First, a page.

JP: No you don’t, but my conclusion is that there’s two factors. The potential for new businesses to put some pressure on productivity and wages, and then you’ve got the automation side as well. It’s all cancelled itself out a little but. If you’re a consumer whose wages are up and prices are staying flat then you’re likely to be better off. As long as the consumer is better off in real terms that’s fine, however that comes about, be it the prices fall more than wages or wages are up or vice versa, that’d be great. I don’t know which side is going to play out unfortunately. But either way I would suggest this would be more beneficial for consumers.
JE: But overall it sounds like you’re unimpressed with my idea that we should be scared of all these indicators declining to zero.
JP: I don’t think so. I think it’s interesting, but I don’t think that it’s necessary that we should be too scared by them.
JE: Is that because Sweden seems to be doing OK? I know you have this pet thing about Sweden and how it’s the future.
JP: The canary in the coalmine, yeah.
Jim: In Sweden they use very little cash — transactions are largely digital — there are negative interest rates, it’s a highly digital economy, much more than the rest of the West, and the economy is booming but there is no inflation. It’s the best of all worlds, but some people think it’s in a bubble.
JP: I used Sweden as a case study in this piece and it’s done alright. You’ve got low inflation, very high tech usage, growth is doing very well because the consumer is doing very well. You have fixed wage growth because of the unions and the wage bar going up, so actually having low inflation you see the impact really, really strongly. So wage growth holds up at about 2.5% regardless of what inflation is doing.
JE: Very broadly, how does the union situation work in Sweden?
JP: So basically, every three years there’s a local bargaining on wage growth. So that sets a sort of: “this is what everyone must pay on wage growth,” and then companies add to it, so they settle on 2-2.5% depending on which industry. They had one at the beginning of this year that settled on these sorts of levels. So you’ve got a country with 1% inflation or lower, and you’re getting 2% wage growth, so real wage growth has been positive for four or five years, which is obviously great news if you’re a consumer.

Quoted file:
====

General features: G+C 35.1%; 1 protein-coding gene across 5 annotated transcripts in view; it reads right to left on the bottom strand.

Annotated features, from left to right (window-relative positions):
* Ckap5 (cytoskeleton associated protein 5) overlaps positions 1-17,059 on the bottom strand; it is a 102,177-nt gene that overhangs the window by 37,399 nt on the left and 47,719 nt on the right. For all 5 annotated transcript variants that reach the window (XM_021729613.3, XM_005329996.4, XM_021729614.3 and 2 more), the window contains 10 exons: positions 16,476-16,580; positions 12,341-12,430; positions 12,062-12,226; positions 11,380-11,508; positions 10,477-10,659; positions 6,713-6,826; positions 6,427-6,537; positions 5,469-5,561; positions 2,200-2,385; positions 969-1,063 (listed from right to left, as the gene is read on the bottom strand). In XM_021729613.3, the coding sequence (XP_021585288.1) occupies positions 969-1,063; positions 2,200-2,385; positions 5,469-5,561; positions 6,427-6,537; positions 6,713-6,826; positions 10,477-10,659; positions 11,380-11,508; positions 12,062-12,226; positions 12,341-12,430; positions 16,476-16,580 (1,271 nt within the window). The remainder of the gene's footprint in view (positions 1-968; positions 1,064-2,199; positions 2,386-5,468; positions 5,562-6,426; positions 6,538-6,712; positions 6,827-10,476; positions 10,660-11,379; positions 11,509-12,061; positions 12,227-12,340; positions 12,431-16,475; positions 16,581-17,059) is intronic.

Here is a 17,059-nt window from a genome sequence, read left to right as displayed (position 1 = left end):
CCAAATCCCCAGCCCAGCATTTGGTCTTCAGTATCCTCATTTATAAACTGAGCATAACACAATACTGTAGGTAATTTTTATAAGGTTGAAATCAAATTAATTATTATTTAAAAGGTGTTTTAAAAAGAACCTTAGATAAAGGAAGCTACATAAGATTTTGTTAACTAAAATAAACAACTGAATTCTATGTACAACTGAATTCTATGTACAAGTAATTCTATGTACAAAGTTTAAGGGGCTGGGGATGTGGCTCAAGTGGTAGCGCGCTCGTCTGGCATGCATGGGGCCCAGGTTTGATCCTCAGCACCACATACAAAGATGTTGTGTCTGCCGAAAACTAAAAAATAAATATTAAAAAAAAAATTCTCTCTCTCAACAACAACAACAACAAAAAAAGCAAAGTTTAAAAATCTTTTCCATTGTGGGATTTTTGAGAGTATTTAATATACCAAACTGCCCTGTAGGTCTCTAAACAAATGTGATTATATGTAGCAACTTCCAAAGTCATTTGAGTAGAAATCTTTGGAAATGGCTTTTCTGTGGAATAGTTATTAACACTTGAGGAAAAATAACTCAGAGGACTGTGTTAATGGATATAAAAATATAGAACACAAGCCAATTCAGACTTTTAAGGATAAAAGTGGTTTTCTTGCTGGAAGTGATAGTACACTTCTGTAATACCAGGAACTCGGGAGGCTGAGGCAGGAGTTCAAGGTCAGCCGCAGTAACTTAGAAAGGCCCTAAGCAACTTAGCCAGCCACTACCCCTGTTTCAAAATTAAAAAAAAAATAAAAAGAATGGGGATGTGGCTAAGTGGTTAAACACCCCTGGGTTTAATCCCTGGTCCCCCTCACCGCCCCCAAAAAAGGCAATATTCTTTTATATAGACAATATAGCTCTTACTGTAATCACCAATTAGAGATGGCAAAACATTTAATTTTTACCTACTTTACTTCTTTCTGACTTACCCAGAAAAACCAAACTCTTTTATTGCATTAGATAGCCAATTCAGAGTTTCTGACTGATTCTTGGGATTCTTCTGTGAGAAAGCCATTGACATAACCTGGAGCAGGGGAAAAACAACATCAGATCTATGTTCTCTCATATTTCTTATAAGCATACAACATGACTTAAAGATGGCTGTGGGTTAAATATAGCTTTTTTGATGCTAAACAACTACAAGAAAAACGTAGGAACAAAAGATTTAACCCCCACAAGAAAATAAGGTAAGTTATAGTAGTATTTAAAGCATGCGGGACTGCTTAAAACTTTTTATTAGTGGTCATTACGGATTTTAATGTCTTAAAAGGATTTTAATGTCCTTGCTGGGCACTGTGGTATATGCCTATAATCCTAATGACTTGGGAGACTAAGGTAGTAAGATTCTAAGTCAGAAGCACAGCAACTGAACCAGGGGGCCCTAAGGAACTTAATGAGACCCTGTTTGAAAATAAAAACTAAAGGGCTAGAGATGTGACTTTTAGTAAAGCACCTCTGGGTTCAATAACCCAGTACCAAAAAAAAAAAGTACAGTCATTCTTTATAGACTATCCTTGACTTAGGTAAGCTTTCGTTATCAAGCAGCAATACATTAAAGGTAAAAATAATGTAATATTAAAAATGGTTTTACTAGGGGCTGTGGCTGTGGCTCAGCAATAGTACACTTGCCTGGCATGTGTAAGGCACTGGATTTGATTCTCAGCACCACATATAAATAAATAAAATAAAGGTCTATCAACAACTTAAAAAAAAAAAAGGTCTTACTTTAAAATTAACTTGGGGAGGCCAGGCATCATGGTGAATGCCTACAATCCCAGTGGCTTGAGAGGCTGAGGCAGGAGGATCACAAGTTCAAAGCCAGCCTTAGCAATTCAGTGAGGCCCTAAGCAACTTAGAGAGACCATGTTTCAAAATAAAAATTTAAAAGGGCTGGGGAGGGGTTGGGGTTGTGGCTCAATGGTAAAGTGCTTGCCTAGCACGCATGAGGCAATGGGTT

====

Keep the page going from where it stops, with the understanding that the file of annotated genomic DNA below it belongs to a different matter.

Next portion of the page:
Here it’s slightly different. You’re wage growth is fixed but what you have seen is companies telling us “we can’t raise prices and we’re starting to feel the pinch a little bit on our profits because we can’t raise our prices and we’re having to keep paying this wage growth. Our margins are getting squeezed a bit. But what you’re basically seeing here is a transition away from the producer surplus to the consumer, and the consumer is winning at the expense of the producer. Maybe you argue then that it inhibits investment because companies are saying, “we can’t make enough money, we’ll have to invest but we can’t.”
JE: I don’t see a lack of investment in Sweden. The economy is raging over there.
JP: It hasn’t inhibited growth yet. Because companies are doing the opposite, and saying: “we need to do things better. We need to be more productive.” So they’re actually getting out and they’re investing and they’re making, producing the same products better. Productivity choice is very good in Sweden at the moment. Way stronger than anywhere else in the developed world, because that’s what it’s forcing companies to do. It’s forcing them to innovate and produce the same goods cheaper. And so they can still sell at these 0% markups.
JE: Everything you’re telling me about Sweden sounds like it could be a speech by Jeremy Corbyn. Guaranteed wage growth! High investment! Robust GDP growth! Low inflation!
JP: Ha ha it could be. It’s just built into the culture, so when you get this tech uptake the feed into the economy might be slightly different but it’s interesting nonetheless.
JE: Do you think the people of Sweden have adopted tech because these businesses are forced into finding these new efficiencies, or is there just something else going on in Sweden?
JP: There’s a general sort of push, government incentives going all the way back over a fair few years, in regards to sort of teaching kids in school. I’ve got a chart which shows the age at which people first use the internet and various countries. Just going to bring it up. So in Sweden, for example, Sweden, Finland, Estonia, Denmark and Norway; 75% of kids have used a computer before they’re 10.